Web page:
Last year was such a great olive season that this year the trees just needed to rest.  Ok, that's technically not how it works.  But it is true that harvests tend to skip a year.  This is an off year.  So instead of rolling up nets and taking burlap sacks of olives to the frantoio now, everyone is pruning.  No oil this year, but there is wood for the fire and lots of sticks for kindling.  We used to just burn all the branches we pruned in a big bonfire but, by watching and learning, we see that that was very wasteful. Ligurians are very efficient and frugal people. Now we cut, trim, clean, and prepare the branches for the fire to keep us warm in the house.

That shit could keep us warm for days!  And it's only part of what David's been cutting down.

Division of labor (and skills with power tools) dictates that David does the log cutting and I'm responsible for the kindling.

HA!  Yeah, I WISH that was my work.  That's how the neighbor makes kindling.  Here's mine
I might need to do a little more watching and learning.  For example, it's useful to remember to keep the sticks that grow at a 45 degree angle apart, so you can place them at the corner of the crate and thereby increasing the efficiency of your kindling stacking.
That is, of course, assuming that you have crates and are not using grocery bags that you found in the back of your car.

Just in case any of you come here to see some knitting, here you go
That's a sweater that I've knit for a friend of mine.  DONE!  well, except for blocking and weaving in all the ends and that pesky stuff.  By the way, this friend of mine has a daughter who is an author and a crocheter and has a very cool blog.  Go check it out here. (she writes in german AND english).

And just because it's beautiful, here's a photo of our almond tree, already blooming. 

Um, ok, that's another of my famous "really, it's beautiful but that's a shitty picture" pictures.  Maybe if enough people ask in the comments, photographer David will make a proper photo of it and put it up on his blog.

Tuesday, January 27, 2015

Weird, in a good way?

So, I've received a few emails about my last post. The predominant reaction was "hmmm? that was weird."  Good weird or bad weird?  Whatever, it doesn't matter because it wasn't weird at all for me to wake up with a children's rhyme in my head.  Not when you compare it to this weird....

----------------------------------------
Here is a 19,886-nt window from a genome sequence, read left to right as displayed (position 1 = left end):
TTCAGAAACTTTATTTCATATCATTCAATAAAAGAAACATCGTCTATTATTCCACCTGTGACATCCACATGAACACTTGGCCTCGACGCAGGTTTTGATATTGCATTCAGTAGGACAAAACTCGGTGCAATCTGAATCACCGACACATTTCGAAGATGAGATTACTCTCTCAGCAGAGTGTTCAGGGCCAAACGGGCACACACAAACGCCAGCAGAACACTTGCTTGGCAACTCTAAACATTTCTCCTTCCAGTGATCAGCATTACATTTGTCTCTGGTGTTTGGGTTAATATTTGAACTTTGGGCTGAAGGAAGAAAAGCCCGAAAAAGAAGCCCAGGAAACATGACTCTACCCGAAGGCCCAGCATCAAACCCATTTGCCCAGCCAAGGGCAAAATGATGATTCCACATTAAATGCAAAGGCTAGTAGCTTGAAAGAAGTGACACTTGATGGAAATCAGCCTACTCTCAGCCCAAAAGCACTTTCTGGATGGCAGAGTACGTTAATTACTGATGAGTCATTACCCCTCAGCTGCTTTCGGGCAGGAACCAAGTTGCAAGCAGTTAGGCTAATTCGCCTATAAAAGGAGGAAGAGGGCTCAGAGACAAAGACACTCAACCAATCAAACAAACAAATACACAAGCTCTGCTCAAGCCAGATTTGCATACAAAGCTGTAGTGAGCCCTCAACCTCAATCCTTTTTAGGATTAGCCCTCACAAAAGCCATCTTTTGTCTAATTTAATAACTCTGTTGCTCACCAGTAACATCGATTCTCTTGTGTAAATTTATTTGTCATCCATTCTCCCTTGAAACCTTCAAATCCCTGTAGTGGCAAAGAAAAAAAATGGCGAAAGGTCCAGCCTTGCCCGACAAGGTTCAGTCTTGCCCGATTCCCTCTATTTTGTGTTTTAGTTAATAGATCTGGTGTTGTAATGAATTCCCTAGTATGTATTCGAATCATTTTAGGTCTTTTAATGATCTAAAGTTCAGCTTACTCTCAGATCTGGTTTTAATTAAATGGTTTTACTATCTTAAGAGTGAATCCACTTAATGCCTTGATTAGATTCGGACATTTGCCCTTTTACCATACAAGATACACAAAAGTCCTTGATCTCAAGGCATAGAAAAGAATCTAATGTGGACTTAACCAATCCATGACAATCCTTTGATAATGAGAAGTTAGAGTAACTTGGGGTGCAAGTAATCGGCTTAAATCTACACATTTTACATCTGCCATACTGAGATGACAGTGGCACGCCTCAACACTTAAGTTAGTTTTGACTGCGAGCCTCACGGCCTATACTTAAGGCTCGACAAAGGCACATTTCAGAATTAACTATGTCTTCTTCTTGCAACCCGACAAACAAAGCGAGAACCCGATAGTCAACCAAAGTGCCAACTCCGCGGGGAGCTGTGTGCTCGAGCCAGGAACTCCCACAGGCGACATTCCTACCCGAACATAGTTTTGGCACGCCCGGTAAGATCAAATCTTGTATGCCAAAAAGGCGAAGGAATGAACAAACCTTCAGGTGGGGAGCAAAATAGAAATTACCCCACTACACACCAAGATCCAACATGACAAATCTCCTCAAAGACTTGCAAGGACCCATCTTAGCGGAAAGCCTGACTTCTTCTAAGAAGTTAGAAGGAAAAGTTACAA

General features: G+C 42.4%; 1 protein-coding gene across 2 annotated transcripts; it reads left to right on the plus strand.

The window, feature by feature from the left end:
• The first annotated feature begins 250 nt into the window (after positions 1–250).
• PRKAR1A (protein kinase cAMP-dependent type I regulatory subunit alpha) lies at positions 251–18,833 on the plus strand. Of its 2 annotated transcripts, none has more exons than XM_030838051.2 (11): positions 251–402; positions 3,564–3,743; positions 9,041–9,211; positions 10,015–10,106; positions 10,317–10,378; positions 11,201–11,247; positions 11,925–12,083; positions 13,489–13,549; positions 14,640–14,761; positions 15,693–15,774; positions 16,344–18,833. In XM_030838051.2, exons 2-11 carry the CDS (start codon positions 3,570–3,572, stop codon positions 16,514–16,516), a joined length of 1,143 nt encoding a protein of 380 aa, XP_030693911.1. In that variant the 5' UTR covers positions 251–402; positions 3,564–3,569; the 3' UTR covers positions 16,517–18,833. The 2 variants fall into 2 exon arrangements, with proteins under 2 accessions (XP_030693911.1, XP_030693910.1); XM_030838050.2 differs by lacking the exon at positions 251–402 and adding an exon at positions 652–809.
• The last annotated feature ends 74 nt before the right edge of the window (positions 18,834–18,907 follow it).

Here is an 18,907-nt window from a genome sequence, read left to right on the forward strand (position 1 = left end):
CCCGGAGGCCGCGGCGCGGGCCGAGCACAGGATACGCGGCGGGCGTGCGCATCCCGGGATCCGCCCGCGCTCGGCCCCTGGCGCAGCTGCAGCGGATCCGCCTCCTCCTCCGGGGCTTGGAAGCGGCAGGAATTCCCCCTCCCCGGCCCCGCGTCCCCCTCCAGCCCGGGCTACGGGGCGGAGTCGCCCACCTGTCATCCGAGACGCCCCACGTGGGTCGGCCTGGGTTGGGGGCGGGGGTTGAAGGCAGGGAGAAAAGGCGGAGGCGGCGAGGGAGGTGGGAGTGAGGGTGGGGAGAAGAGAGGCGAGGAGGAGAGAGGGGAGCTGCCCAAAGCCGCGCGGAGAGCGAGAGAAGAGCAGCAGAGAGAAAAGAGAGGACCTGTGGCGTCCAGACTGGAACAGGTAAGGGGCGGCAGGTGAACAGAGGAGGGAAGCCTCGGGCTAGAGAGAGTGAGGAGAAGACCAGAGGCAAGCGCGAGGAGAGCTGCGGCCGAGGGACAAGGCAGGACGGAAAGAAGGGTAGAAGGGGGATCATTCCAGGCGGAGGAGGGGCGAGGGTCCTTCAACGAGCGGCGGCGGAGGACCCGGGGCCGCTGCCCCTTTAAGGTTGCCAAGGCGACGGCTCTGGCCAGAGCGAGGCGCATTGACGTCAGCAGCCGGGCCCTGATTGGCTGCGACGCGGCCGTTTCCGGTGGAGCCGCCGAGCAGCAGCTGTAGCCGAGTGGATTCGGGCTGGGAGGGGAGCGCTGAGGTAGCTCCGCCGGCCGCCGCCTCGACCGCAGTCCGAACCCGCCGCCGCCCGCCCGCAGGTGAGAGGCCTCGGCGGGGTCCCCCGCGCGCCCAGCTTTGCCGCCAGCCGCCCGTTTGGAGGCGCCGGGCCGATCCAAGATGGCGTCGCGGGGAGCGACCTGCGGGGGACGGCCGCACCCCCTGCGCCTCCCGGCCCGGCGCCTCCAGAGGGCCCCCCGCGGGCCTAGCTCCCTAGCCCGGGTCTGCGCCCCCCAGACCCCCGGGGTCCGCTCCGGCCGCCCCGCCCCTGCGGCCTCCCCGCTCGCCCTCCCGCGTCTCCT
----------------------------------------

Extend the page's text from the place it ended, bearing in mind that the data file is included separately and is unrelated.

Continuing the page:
Now that's weird.  No, I didn't make it.  I could have done but then I wouldn't be including it in a weird-themed blog.  It wouldn't be weird if I made that because I make stuff like that.  It's weird because it was a gift to me from David's barber.  Yep, David went to have all the hairs from his neck up trimmed and came home with that origami dragon, made by his barber. 

Let me back up a little....

A few weeks ago we had a forno aperto with about 15 people.  Among the 15 where Pino the Barber and his wife, who had walked (4 hours over the mountains) from the next village up called Badalucco.  It was the first time the Barber and his wife had been to Maberga.  Wandering through the house Pino stumbled upon my papier mache (probably quite literally since it is currently consuming all available house space).  He got inspired.

Last week we were at a birthday party lunch and who shows up but Pino the Barber!  Ok, that's not a big surprise since Badalucco has a population around 1200, of which only about 200 are under 70 years old**...so the chance of our being at the same birthday party are pretty high.  Anyway, Pino the Barber says to me, "I made you something!"  And then we proceeded to discuss paper mache recipes throughout lunch.

Ok, I don't know if that's weird or not?  Maybe everyone's barber is into arts and crafts?  Yeah, ok, it's weird.  But it certainly is good weird.

**I totally made up all those statistic.  That's just what it feels like.